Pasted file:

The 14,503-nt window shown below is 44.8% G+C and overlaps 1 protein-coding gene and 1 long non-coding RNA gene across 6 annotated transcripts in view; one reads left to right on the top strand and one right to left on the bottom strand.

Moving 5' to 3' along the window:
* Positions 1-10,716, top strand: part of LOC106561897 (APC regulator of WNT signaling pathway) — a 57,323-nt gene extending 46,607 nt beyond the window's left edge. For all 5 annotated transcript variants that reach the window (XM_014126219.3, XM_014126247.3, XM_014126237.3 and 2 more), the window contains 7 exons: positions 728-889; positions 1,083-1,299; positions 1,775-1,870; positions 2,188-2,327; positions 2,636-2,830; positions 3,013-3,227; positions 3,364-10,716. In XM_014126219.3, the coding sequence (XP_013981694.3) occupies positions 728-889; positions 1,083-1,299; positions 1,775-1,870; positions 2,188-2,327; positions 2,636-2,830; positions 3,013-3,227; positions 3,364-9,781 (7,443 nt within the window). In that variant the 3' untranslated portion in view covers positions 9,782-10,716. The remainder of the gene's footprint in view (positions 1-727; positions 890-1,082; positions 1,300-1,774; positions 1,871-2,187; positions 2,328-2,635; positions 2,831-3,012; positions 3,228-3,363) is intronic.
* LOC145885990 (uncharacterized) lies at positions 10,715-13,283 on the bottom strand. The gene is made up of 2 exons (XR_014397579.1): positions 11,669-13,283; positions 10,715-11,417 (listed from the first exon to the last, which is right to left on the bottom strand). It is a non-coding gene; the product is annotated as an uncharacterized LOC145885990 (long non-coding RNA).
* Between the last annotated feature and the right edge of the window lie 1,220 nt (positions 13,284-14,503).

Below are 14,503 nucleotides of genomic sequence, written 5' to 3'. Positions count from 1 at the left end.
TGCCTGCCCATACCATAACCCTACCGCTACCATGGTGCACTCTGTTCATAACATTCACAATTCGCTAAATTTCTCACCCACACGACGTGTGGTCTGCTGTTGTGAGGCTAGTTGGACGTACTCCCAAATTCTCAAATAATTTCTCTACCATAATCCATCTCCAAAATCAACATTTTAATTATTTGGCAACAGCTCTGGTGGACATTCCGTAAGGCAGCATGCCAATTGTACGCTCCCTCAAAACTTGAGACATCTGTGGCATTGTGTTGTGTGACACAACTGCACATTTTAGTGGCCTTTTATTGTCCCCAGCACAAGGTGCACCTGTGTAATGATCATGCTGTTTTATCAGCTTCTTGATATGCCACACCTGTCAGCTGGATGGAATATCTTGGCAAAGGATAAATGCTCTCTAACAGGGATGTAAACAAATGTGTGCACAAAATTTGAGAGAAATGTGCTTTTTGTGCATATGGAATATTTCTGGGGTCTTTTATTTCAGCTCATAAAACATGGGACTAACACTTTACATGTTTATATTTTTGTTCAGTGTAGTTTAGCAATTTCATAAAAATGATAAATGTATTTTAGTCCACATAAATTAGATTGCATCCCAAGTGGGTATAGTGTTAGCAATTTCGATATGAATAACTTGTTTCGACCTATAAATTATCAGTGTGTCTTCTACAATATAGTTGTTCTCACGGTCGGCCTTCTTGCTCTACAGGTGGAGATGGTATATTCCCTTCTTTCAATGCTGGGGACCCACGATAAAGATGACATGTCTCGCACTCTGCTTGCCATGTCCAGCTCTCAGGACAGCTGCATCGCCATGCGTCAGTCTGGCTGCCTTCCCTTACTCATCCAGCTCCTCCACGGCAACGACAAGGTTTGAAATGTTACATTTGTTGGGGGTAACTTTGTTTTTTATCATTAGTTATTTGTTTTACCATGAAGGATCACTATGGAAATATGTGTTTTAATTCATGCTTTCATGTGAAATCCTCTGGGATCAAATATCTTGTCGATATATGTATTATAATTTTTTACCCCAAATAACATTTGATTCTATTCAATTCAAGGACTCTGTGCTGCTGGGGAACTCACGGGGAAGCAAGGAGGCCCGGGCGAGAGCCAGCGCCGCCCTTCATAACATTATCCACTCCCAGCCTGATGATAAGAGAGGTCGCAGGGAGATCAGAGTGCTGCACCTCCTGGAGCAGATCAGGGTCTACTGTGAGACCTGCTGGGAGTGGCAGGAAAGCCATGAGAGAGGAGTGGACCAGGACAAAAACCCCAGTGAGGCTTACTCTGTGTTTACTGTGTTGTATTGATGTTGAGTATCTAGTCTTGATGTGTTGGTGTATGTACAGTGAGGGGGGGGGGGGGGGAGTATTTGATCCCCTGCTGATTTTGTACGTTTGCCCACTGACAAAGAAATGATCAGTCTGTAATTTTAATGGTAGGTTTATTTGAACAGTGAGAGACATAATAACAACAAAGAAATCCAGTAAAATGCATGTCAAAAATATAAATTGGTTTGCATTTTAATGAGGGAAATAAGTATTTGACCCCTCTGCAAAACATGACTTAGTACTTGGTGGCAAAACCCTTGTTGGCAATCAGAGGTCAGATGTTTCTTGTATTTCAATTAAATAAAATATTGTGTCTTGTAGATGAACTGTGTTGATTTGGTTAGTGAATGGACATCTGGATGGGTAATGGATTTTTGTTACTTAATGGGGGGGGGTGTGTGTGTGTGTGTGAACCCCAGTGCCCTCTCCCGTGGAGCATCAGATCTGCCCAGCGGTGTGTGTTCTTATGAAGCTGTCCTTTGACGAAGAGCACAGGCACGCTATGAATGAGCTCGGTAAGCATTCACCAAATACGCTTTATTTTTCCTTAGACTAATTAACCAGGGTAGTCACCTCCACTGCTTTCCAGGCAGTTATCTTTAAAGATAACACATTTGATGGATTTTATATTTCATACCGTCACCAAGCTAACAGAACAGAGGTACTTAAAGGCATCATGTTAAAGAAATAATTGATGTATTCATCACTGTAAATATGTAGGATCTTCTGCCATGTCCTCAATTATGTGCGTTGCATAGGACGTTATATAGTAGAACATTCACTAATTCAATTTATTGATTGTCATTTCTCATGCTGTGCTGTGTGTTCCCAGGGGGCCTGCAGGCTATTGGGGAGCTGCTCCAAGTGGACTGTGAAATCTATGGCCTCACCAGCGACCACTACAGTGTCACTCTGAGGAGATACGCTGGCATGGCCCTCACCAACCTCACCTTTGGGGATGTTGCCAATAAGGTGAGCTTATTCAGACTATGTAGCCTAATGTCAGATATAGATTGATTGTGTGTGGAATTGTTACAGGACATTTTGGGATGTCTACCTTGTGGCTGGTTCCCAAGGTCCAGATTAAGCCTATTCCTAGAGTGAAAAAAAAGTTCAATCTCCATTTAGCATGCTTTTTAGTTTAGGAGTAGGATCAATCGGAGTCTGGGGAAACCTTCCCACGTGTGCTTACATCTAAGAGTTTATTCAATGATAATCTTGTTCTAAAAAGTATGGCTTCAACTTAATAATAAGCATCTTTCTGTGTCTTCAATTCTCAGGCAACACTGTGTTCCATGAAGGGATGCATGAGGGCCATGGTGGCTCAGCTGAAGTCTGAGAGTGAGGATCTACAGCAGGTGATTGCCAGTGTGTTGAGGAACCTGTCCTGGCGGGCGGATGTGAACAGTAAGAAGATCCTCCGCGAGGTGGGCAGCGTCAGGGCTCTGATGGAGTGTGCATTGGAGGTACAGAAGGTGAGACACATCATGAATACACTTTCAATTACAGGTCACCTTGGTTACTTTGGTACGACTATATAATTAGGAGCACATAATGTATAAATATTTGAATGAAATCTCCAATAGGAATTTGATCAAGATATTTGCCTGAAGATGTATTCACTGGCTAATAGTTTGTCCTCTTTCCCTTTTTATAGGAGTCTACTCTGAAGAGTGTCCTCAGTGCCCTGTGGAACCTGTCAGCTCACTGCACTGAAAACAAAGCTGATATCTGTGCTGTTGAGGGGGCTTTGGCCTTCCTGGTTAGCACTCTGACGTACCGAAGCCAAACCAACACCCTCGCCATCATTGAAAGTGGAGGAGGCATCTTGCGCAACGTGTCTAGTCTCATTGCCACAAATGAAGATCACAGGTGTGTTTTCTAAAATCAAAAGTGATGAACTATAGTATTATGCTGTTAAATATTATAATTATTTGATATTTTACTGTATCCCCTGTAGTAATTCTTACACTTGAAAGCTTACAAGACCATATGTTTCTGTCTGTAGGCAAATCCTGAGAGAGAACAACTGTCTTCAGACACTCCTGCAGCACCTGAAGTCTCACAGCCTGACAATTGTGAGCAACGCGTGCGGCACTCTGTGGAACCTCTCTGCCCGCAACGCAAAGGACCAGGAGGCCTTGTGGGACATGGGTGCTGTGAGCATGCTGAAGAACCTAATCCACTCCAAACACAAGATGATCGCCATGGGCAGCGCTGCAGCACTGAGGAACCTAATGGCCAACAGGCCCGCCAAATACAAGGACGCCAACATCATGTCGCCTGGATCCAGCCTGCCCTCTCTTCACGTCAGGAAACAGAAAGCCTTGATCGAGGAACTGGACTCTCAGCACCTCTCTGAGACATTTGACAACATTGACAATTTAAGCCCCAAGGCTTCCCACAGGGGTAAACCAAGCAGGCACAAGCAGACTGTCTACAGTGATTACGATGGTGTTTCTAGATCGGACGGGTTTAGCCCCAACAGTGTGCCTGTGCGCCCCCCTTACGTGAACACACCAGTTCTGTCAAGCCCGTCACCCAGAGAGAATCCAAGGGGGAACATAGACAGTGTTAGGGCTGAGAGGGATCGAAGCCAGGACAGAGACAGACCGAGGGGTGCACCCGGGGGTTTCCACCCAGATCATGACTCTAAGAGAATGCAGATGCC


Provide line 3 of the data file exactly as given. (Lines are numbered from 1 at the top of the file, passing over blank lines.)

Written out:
* Positions 1-10,716, top strand: part of LOC106561897 (APC regulator of WNT signaling pathway) — a 57,323-nt gene extending 46,607 nt beyond the window's left edge. For all 5 annotated transcript variants that reach the window (XM_014126219.3, XM_014126247.3, XM_014126237.3 and 2 more), the window contains 7 exons: positions 728-889; positions 1,083-1,299; positions 1,775-1,870; positions 2,188-2,327; positions 2,636-2,830; positions 3,013-3,227; positions 3,364-10,716. In XM_014126219.3, the coding sequence (XP_013981694.3) occupies positions 728-889; positions 1,083-1,299; positions 1,775-1,870; positions 2,188-2,327; positions 2,636-2,830; positions 3,013-3,227; positions 3,364-9,781 (7,443 nt within the window). In that variant the 3' untranslated portion in view covers positions 9,782-10,716. The remainder of the gene's footprint in view (positions 1-727; positions 890-1,082; positions 1,300-1,774; positions 1,871-2,187; positions 2,328-2,635; positions 2,831-3,012; positions 3,228-3,363) is intronic.